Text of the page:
Well I remember a few years back when the Atkins Diet first came out. I was pretty excited and quickly made sure to get the book and devour the content from cover to cover. In the beginning I believed it could work, but what no ever told me is how bad the Atkins Diet really is.
Well studies have been conducted and lots of people have tons of positive things to say about the Atkins Diet and no doubt to quite a large degree it will work. But as with everything else, if you drastically alter your lifestyle and eating habits, your body just won’t like it.
Sure we come from a society where we are conditioned to eat junk food and takeout. So why is the Atkins Diet bad then?
Well for one, taking in a high amount of fat isn’t good in the long term. Sure you eat food that will prompt your metabolism to shed the pounds, but as far as your heart is concerned, it is very bad. Ask any doctor and they will tell you flat out that consumption of a lot of high fatty foods is bad for your heart and blood circulation.
Do you honestly want a heart attack at 35 or 40 years of age?
I don’t think so. I for one value my life and although I absolutely love red meat and lots of other variety of food, I am not willing to gamble on the fact that I will lose weight without taking a look at the bigger picture. I still want to live healthily at the age of 60 so the Atkins Diet is out of the question for me.
If you do not agree with me then why not comment and tell me of your experience.
Have ever wondered why your muscles stopped growing after a few months of training even though you are training very hard? Here are 7 reasons why your muscles stopped growing and how to get your muscle to grow again.
• You are training too hard – Every time when you train your muscles intensely, you are actually breaking down your muscles. So your muscles need to recover from the damages you inflicted on them. So train each muscle group only once or at most twice a week.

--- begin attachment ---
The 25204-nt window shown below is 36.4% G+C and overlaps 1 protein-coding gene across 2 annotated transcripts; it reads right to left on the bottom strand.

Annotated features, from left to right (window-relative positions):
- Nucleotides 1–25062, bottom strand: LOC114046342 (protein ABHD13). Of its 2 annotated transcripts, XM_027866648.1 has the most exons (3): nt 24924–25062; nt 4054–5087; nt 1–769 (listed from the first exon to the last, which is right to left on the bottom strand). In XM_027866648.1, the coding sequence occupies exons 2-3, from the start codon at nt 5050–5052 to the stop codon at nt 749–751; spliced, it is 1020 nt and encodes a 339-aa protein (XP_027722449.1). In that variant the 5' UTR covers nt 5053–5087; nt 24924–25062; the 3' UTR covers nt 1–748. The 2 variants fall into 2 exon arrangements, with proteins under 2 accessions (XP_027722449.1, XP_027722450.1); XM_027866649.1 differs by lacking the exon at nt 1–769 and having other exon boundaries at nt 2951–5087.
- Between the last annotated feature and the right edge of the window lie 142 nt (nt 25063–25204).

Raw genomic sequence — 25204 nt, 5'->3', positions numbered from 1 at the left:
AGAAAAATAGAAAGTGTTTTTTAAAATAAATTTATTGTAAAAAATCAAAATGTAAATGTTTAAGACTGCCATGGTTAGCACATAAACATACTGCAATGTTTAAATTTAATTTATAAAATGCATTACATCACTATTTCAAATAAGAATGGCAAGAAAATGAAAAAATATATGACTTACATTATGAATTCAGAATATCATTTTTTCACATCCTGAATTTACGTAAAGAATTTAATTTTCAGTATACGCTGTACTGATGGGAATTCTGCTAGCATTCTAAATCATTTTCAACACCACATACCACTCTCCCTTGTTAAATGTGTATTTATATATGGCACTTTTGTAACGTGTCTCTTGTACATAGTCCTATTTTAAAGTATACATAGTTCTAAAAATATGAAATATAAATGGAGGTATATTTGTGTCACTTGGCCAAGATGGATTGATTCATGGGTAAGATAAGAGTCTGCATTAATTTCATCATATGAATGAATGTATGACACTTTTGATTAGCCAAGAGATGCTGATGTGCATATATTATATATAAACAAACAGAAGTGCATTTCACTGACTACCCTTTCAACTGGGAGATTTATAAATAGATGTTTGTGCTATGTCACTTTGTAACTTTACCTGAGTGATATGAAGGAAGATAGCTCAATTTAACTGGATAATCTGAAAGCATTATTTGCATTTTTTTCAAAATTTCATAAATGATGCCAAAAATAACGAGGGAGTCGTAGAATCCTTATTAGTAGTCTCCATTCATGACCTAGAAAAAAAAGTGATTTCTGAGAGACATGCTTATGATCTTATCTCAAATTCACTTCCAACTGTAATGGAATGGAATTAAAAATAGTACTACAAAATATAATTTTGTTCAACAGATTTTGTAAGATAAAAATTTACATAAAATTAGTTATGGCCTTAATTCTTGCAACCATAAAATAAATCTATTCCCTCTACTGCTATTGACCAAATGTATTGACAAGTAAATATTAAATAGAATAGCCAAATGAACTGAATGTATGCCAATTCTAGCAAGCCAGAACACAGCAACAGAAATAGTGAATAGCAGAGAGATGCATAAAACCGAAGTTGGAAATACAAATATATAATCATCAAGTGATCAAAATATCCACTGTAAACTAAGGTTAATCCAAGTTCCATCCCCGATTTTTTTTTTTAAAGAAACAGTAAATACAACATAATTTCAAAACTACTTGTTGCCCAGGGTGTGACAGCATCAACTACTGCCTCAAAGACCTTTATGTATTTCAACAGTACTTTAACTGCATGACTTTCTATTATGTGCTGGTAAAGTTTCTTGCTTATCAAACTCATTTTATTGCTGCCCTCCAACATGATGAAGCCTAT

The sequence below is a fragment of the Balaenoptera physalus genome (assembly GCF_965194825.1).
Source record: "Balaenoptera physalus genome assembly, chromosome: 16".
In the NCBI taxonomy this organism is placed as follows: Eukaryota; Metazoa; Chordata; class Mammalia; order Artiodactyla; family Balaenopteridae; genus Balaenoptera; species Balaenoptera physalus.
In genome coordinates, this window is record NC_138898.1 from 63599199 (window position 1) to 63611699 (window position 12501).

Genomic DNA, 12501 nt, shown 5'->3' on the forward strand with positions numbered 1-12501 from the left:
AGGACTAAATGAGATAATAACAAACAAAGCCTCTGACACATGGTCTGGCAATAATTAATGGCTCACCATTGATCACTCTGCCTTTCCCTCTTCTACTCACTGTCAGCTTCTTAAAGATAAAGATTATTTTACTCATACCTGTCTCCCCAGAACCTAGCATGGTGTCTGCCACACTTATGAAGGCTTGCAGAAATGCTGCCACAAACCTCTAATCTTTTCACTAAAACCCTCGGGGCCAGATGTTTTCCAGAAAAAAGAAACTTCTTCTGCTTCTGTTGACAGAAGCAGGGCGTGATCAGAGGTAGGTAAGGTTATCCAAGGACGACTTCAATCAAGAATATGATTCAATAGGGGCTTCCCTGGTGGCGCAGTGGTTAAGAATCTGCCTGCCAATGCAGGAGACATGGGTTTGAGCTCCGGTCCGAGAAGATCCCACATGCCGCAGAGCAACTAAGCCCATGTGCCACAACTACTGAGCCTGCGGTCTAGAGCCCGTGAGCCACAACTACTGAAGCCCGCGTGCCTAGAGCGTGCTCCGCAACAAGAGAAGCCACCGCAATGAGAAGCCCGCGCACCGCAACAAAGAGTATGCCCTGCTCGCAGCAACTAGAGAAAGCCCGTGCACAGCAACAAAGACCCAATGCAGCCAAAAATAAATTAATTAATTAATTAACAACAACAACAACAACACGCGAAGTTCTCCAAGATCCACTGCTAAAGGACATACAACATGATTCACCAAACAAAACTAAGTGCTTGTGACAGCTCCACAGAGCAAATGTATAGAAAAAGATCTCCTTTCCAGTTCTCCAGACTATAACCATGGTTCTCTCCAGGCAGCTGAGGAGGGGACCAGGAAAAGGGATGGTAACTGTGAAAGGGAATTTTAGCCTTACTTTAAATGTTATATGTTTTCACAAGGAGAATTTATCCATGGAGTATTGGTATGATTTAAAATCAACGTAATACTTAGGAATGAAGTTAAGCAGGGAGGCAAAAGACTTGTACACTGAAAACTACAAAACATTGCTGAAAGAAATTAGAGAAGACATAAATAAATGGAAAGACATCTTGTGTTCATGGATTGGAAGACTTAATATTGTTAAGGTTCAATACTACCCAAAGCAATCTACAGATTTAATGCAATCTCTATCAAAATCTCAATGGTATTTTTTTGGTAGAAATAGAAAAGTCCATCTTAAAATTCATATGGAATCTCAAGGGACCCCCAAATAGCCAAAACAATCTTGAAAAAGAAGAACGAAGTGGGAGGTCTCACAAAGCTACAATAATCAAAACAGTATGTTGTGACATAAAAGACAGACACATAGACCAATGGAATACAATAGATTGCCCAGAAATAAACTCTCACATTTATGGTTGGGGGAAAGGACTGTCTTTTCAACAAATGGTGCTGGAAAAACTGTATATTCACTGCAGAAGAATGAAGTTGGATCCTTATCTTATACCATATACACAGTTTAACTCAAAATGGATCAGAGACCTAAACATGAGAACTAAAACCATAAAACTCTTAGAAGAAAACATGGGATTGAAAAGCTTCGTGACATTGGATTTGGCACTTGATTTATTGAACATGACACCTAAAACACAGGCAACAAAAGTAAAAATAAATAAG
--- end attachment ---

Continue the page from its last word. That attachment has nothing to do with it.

• You are training too long – Keep your workout intense but do not workout more than an hour each time. After 45 minutes of intensive training, your cortisol level will increase. This hormone is known to destroy muscle cells.
• You are sleeping too little – You need to sleep more for good muscle growth. Your muscles grow when you sleep. So sleep more than 8 hours a day and watch those muscles growing fast.
• You are abusing alcohol – Alcohol is known to break down muscle mass plus many other body destruction ability.
• You do not change your workout routine – You must change your workout routine every 6-8 weeks. Your muscles adapt to your routine and stops growing.
• You do not progressively overload your muscles – You must try to increase your reps or weight every time you next train a particular muscle group. Otherwise, there is no reason for your muscles to grow.
• You do not eat sufficient protein – If you want to build bigger muscles, you must eat more protein. Protein is the building block for your muscles. It is recommended that you need 1 gram of protein per pound of your body weight equivalent. If not enough protein is consumed with your normal diet, do supplement with protein shakes.
There you are, the 7 reasons why your muscles stopped growing even though you are training hard. There are many more methods on how to grow your muscles bigger but these 7 reasons and how to overcome them will be sufficient for an average bodybuilding beginner.
1) Train With Weights and Focus On Compound, Free Weight Movements.
If you want to make solid, noteworthy gains in muscle size and strength, you absolutely must train with free weights and focus on basic, compound exercises. A compound exercise is any lift that stimulates more than one muscle group at a time. Examples of these lifts are the squat, deadlift, bench press, chin up, barbell row, overhead press, dip and lunge. Compound movements allow you to handle the most weight and will stimulate the greatest amount of total muscle fibers.
2) Be Prepared To Train Hard.
One of the biggest factors that separates those who make modest gains from those who make serious gains is their level of training intensity. In order to stimulate your muscle fibers to their utmost potential, you must be willing to take every set you perform in the gym to the point of muscular failure.
Muscular Failure: The point at which no further repetitions can be completed using proper form.